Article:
Some of Hong Kong’s famous dried seafood vendors face uncertain future under HK$1.3 billion redevelopment plan
Demolition of dilapidated buildings in Sai Ying Pun to open up more public space will affect decades-old businesses
A cluster of dilapidated buildings in Sai Ying Pun is set to be torn down, opening up more public space for the community as part of the Urban Renewal Authority’s latest redevelopment project.
But the HK$1.3 billion plan will displace a number of dried seafood sellers who have done business in the neighbourhood for decades.
On the northwestern tip of Hong Kong Island, the 12,000 sq ft site is home to a group of low-rise buildings built between 1959 and 1978 near Des Voeux Road West – also known as “dried seafood street”.
Next to the site, a small public playground with a single swing, a slide and a few benches is surrounded by residential blocks and accessible only via small lanes.
The URA’s head of planning and design Wilfred Au Chun-ho said: “We have two purposes for this project: first, to improve living conditions; and second ... to enhance connectivity by widening the access to the playground.”
The project will affect 110 households and 13 ground-floor shops, most of which house dried seafood retailers.
By 2027, the new site will provide 165 new flats and about 4,000 sq ft of commercial and retail floor area, along with an additional 1,500 sq ft of open space.
The URA plans for the commercial buildings facing the playground to be only about one to two floors high, while lanes connected to the playground will be widened for improved access.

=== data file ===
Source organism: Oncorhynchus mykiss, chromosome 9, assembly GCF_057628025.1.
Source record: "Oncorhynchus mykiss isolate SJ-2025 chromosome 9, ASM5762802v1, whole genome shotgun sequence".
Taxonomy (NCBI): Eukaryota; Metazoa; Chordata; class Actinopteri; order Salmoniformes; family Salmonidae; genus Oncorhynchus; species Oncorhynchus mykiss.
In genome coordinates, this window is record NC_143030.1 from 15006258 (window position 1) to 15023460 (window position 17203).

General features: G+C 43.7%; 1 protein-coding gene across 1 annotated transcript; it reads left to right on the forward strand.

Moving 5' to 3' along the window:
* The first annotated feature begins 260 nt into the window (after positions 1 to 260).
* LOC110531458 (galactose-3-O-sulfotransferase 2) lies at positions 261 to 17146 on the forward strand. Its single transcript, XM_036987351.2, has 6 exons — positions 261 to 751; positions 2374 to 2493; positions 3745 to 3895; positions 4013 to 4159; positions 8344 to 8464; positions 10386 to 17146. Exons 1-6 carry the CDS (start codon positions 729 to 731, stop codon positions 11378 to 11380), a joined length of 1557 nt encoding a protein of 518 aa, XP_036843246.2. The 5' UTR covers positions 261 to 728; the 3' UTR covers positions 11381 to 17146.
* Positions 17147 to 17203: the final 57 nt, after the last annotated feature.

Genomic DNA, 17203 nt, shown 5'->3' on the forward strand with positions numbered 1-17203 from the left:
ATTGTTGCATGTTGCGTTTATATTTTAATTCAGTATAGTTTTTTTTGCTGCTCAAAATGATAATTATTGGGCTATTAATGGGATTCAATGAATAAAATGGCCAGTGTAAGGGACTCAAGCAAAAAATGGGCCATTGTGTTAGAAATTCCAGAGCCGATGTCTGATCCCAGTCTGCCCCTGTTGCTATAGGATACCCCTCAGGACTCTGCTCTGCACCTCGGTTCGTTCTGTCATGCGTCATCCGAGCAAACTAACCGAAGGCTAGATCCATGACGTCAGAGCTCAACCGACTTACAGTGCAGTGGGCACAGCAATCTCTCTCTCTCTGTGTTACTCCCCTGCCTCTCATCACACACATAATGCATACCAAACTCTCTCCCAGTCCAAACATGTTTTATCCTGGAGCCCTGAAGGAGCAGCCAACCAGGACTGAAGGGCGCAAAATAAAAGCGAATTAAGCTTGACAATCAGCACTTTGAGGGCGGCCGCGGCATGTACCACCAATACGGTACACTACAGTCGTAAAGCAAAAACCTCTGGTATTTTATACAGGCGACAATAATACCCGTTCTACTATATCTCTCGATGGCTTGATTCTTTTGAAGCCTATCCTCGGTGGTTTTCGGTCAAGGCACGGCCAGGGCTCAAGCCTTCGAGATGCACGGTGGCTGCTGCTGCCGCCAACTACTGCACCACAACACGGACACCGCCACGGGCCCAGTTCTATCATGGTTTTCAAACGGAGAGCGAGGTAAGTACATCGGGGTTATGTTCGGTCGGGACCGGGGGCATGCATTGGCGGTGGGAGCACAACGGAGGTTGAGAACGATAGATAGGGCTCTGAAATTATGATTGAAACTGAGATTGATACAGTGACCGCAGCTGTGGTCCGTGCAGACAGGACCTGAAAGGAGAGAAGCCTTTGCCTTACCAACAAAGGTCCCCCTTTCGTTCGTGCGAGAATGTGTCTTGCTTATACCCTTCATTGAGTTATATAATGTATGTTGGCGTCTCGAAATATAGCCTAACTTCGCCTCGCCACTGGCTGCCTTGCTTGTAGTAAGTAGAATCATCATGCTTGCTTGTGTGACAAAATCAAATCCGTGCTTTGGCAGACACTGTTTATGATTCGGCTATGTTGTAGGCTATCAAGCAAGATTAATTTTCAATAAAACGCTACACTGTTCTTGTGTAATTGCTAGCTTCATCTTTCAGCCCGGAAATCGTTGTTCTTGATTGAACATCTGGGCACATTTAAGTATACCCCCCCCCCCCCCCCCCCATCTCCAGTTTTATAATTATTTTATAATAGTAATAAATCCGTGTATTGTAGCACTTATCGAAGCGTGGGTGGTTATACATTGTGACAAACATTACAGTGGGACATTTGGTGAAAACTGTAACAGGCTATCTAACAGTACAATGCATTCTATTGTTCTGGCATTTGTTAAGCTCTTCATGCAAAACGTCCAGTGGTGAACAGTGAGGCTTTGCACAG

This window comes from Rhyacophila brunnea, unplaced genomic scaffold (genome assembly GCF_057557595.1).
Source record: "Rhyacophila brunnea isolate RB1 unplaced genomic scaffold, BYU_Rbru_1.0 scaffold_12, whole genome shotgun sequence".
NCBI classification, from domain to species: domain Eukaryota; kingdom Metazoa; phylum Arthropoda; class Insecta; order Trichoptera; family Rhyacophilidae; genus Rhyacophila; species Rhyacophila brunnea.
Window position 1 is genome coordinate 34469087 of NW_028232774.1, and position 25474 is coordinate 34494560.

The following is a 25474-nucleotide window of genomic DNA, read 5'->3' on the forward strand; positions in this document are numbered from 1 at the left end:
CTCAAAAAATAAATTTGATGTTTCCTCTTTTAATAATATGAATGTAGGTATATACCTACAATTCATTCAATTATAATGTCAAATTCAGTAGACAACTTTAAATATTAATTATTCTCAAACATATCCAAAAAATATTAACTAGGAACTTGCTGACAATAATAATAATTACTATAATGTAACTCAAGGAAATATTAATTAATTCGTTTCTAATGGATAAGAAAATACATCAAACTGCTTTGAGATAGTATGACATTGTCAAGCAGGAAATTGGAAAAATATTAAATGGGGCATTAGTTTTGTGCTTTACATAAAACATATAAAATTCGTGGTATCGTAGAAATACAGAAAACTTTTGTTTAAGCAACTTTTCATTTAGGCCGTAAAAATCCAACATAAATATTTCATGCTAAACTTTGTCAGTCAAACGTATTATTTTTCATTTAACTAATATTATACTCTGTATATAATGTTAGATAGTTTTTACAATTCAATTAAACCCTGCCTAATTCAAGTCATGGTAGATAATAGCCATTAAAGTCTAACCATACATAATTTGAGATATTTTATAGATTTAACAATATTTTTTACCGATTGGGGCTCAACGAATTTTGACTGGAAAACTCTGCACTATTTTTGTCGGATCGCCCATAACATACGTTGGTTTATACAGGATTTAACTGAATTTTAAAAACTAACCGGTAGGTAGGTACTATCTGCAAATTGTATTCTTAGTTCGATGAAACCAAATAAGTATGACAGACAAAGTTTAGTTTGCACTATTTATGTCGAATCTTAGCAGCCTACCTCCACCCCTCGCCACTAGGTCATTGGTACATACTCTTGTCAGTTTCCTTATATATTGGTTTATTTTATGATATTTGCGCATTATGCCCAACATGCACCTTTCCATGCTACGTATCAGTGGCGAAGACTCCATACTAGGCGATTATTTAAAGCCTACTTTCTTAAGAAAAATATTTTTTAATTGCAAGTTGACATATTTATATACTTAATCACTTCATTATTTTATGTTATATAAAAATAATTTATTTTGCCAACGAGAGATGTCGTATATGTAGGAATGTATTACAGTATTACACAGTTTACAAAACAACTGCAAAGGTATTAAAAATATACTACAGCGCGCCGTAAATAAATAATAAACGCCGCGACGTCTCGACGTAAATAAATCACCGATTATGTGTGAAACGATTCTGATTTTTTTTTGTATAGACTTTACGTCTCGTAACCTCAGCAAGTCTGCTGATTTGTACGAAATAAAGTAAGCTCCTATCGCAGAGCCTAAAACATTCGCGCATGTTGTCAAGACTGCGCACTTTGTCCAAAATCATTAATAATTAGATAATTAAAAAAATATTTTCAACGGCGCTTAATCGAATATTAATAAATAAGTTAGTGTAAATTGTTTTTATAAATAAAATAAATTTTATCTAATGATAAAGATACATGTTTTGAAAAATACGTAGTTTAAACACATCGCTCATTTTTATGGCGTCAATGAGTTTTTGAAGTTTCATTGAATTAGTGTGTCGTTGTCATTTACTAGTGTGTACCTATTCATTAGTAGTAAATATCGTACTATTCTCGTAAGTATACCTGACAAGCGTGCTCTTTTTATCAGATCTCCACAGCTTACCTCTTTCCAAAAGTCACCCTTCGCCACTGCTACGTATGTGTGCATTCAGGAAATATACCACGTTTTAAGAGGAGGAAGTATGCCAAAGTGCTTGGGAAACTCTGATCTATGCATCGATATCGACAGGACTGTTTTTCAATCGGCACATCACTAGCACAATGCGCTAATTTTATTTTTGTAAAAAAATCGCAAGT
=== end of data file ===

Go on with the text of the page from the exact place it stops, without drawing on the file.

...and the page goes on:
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Sai Ying Pun, first settled by the British military, has been a low-key residential area made up of traditional shops and small back lanes. But, with the extension of the MTR line, the area has become increasingly gentrified, with bars and art galleries setting up shop.
Sin Kwok-kai, 72, who has lived in a fifth-floor flat in the area for 49 years, said he had been “waiting for [redevelopment for] a long time”.
“I don’t know when my ceiling’s going to fall on me. I feel like it’s going to collapse any time. One time, a slab of concrete the size of my pillow fell from the ceiling. Luckily no one was hurt,” Sin said.
Water also seeps through the walls when typhoons hit, he said.
Sin, who suffers from a heart condition, said he hopes to move to a building with a lift after taking up the URA’s offer of a flat swap or cash compensation.
“I’m not that young any more,” he said. “I need to stop by the time I get to the second or third floor every time I climb these stairs.”
Kwong Man-yee, 53, who runs a well-known dried seafood store that has served the likes of Canto-pop star Andy Lau Tak-wah and other celebrities, said she would be sad if she had to move.
“I don’t think this area needs to be redeveloped. My shop is doing just fine, but that’s just me,” Kwong said.
“Of course I want to stay if I can. My dad started his business on this street more than 60 years ago, and we want to hand it down to our next generation,” she said.
Kevin Poon, who runs a 400 sq ft store selling canned abalone, said he was worried that he would lose his customers.
“Traditional businesses like ours rely on the people and the community. If we move, I’ll have to set it up and build the connections all over again,” Poon said.
“I’m not totally against the redevelopment. Society needs to move forward after all. But businesses like us will just have to suffer.”